A Diagnostics & Imaging Week
The Abbott Molecular unit of Abbott Laboratories (Abbott Park, Illinois) said it has introduced six CE-marked DNA tests in Europe for use by diagnostic laboratories in identifying chromosomal abnormalities associated with certain forms of leukemia.
The tests are based on Abbott's fluorescence in situ hybridization technology (FISH) and employ DNA probes used to detect genetic abnormalities, such as extra or rearranged chromosomes, common in patients with acute lymphocytic leukemia, chronic myeloid leukemia and chronic lymphocytic leukemia.
DNA probes are molecules stained with fluorescent dyes that recognize and bind to specific target molecules in patient samples. The fluorescent probes can be viewed under a special microscope, enabling the detection of chromosome gains, deletions or translocations.
According to the World Health Organization (Geneva, Switzerland), the global incidence of leukemia is about eight to nine per 100,000 people each year, with about 250,000 new cases occurring annually worldwide.
Abbott said the FISH tests are intended to supplement conventional cytogenetics (the analysis of chromosomes) and in some cases provide additional information not detected by other test methods. Conventional cytogenetics, for example, may indicate if large chromosome changes have occurred, whereas the FISH method targets specific, more cryptic chromosome defects known to be associated with cancers.
Both methods are needed to tell treating physicians whether a particular cancer is present or has recurred and to determine the patient's prognosis.
"Combining traditional cytogenetics with FISH testing provides doctors with the accurate information they need to make better decisions regarding treatment options and quality of life," said Professor Christine Harrison, director of the Leukemia Research Fund Cytogenetics Group at Southampton General Hospital in the UK.
Timothy Stenzel, MD, PhD, medical director at Abbott Molecular, said, "Certain genetic aberrations can be important indicators of whether a patient has a particularly aggressive form of leukemia or whether they will respond to certain therapies. Abbott's FISH technology helps physicians diagnose different leukemias that may look similar but have different genetic abnormalities and therefore may require different treatment."
The six probes that have received CE mark certification, allowing them to be commercially marketed in the European Union, include the Vysis LSI(R) p53/LSI ATM and LSI D13S319/LSI 13q34/CEP 12 Multi-Color Probe Sets; Vysis LSI BCR/ABL Dual Color, Dual Fusion Translocation Probe Set (20 assays and 50 assays); Vysis LSI BCR/ABL ES Dual Color Translocation Probe Set; Vysis LSI BCR/ABL Dual Color, Single Fusion Translocation Probe Set; Vysis LSI MLL Dual Color, Break Apart Rearrangement Probe; and Vysis LSI 21 SpectrumOrange Probe.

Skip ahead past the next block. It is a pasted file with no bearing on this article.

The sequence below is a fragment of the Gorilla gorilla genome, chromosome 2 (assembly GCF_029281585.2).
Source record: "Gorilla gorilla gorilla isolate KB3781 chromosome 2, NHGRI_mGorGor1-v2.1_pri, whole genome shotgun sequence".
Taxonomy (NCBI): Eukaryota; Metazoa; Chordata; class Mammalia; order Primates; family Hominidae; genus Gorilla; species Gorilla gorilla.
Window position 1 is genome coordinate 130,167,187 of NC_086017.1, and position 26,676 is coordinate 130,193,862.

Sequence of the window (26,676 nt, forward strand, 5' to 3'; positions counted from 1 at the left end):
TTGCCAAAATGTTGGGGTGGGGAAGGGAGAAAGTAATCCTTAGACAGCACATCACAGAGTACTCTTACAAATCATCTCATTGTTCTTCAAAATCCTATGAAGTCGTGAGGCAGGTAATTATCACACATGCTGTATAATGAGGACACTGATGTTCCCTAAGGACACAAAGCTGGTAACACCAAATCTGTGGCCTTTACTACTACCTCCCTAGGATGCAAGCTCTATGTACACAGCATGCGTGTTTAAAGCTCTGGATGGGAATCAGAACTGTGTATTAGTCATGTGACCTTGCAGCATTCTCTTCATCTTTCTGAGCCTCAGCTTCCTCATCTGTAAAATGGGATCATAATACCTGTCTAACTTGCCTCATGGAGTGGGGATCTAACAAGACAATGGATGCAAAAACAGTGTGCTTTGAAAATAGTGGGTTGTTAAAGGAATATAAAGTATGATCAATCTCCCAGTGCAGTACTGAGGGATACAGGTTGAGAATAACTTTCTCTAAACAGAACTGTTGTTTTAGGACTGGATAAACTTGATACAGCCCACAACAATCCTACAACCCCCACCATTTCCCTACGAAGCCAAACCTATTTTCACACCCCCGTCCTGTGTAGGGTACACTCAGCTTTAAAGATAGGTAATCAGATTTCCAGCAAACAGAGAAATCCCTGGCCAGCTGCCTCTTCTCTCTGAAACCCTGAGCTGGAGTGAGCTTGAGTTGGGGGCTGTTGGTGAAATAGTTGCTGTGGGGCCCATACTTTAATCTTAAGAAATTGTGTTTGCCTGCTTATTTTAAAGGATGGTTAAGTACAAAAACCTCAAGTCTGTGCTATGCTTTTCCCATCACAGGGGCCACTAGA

The six probes already are available in the U.S.
Vysis (Downers Grove, Illinois) is a unit of Abbott.
Abbot Molecular said these products represent the first in a series of CE-marked DNA probes that it expects to launch in Europe in the coming months. Future probes will be offered for a variety of applications in cancer and genetic testing.
Abbott Molecular is a developer of FISH probes, offering a broad menu of tests for use in cancer diagnostics and genetic testing.
China Medical, Century Medical team up
China Medical Technologies (Beijing), a medical device company that makes high intensity focused ultrasound (HIFU) products and advanced in-vitro diagnostic systems, said it has entered into an exclusive distribution agreement with Century Medical, a Japan-based medical device distributor wholly owned by Itochu (Tokyo) to distribute HIFU tumor therapy systems in Japan.
China Medical's HIFU tumor therapy systems will be exclusively marketed and distributed by Century Medical in Japan after the designated marketing authorization approval, or shonin, is obtained. Century will work together with China Medical to obtain the shonin from the Japanese Ministry of Health, Labor and Welfare. China Medical said it intends to use the data from the clinical trials to be conducted in the U.S. to apply for the shonin and will bear all costs.
Itochu is a major trading and investment conglomerate in Japan that was founded in 1858. Its wholly owned subsidiary, Century Medical, has more than 30 years of experience in the distribution of advanced medical devices, including extensive experience in import licensing, importation, inventory support, sales and marketing, and customer service.
Century's offerings include surgical products, interventional peripheral and neuron-radiology, cardiology and cardiovascular devices.
"We are very pleased to appoint Century Medical as the exclusive distributor of our HIFU tumor therapy system in Japan upon obtaining the shonin," said Xiaodong Wu, CEO and chairman of China Medical. "We believe this partnership marks an important milestone for China Medical as it takes advantage of the strengths of both companies and sets a foundation to support the long term growth of our business by expanding into one of the world's largest medical device markets. In addition, we will continue to explore other cooperation opportunities with Century Medical for medical device distribution in Japan."
"The forming of our strategic partnership with China Medical is based on a series of detailed and thorough evaluations. We look forward to working closely with China Medical to pave the way for our execution of a comprehensive marketing and distribution plan for the HIFU tumor therapy system in Japan. We believe China Medical's HIFU tumor therapy system will bring Japanese patients substantial benefits given its non-invasive characteristics," said Toshio Konishi, president/CEO of Century Medical.